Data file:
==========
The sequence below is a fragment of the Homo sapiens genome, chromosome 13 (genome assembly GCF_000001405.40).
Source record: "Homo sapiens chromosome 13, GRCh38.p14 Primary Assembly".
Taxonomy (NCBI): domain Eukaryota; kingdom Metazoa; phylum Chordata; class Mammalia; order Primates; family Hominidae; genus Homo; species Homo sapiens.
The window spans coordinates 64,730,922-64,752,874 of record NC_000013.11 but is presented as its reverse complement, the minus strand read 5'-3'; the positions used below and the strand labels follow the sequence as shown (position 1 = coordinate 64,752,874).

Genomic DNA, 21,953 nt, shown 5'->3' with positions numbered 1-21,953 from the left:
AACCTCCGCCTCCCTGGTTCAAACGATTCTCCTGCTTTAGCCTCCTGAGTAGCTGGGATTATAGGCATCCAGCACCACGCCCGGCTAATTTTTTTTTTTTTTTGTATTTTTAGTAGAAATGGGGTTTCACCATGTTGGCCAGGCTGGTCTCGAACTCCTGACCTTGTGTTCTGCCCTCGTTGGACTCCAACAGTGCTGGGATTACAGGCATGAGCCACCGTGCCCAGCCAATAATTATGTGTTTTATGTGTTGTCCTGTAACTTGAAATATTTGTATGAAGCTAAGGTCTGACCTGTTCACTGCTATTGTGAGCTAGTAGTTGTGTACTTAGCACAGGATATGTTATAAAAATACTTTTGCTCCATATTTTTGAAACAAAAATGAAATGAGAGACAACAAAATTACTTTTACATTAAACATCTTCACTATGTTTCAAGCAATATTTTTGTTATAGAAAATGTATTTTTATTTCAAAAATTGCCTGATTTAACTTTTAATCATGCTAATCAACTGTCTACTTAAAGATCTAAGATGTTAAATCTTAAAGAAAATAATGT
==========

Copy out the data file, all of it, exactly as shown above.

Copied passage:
The sequence below is a fragment of the Homo sapiens genome, chromosome 13 (genome assembly GCF_000001405.40).
Source record: "Homo sapiens chromosome 13, GRCh38.p14 Primary Assembly".
Taxonomy (NCBI): domain Eukaryota; kingdom Metazoa; phylum Chordata; class Mammalia; order Primates; family Hominidae; genus Homo; species Homo sapiens.
The window spans coordinates 64,730,922-64,752,874 of record NC_000013.11 but is presented as its reverse complement, the minus strand read 5'-3'; the positions used below and the strand labels follow the sequence as shown (position 1 = coordinate 64,752,874).

Genomic DNA, 21,953 nt, shown 5'->3' with positions numbered 1-21,953 from the left:
AACCTCCGCCTCCCTGGTTCAAACGATTCTCCTGCTTTAGCCTCCTGAGTAGCTGGGATTATAGGCATCCAGCACCACGCCCGGCTAATTTTTTTTTTTTTTTGTATTTTTAGTAGAAATGGGGTTTCACCATGTTGGCCAGGCTGGTCTCGAACTCCTGACCTTGTGTTCTGCCCTCGTTGGACTCCAACAGTGCTGGGATTACAGGCATGAGCCACCGTGCCCAGCCAATAATTATGTGTTTTATGTGTTGTCCTGTAACTTGAAATATTTGTATGAAGCTAAGGTCTGACCTGTTCACTGCTATTGTGAGCTAGTAGTTGTGTACTTAGCACAGGATATGTTATAAAAATACTTTTGCTCCATATTTTTGAAACAAAAATGAAATGAGAGACAACAAAATTACTTTTACATTAAACATCTTCACTATGTTTCAAGCAATATTTTTGTTATAGAAAATGTATTTTTATTTCAAAAATTGCCTGATTTAACTTTTAATCATGCTAATCAACTGTCTACTTAAAGATCTAAGATGTTAAATCTTAAAGAAAATAATGT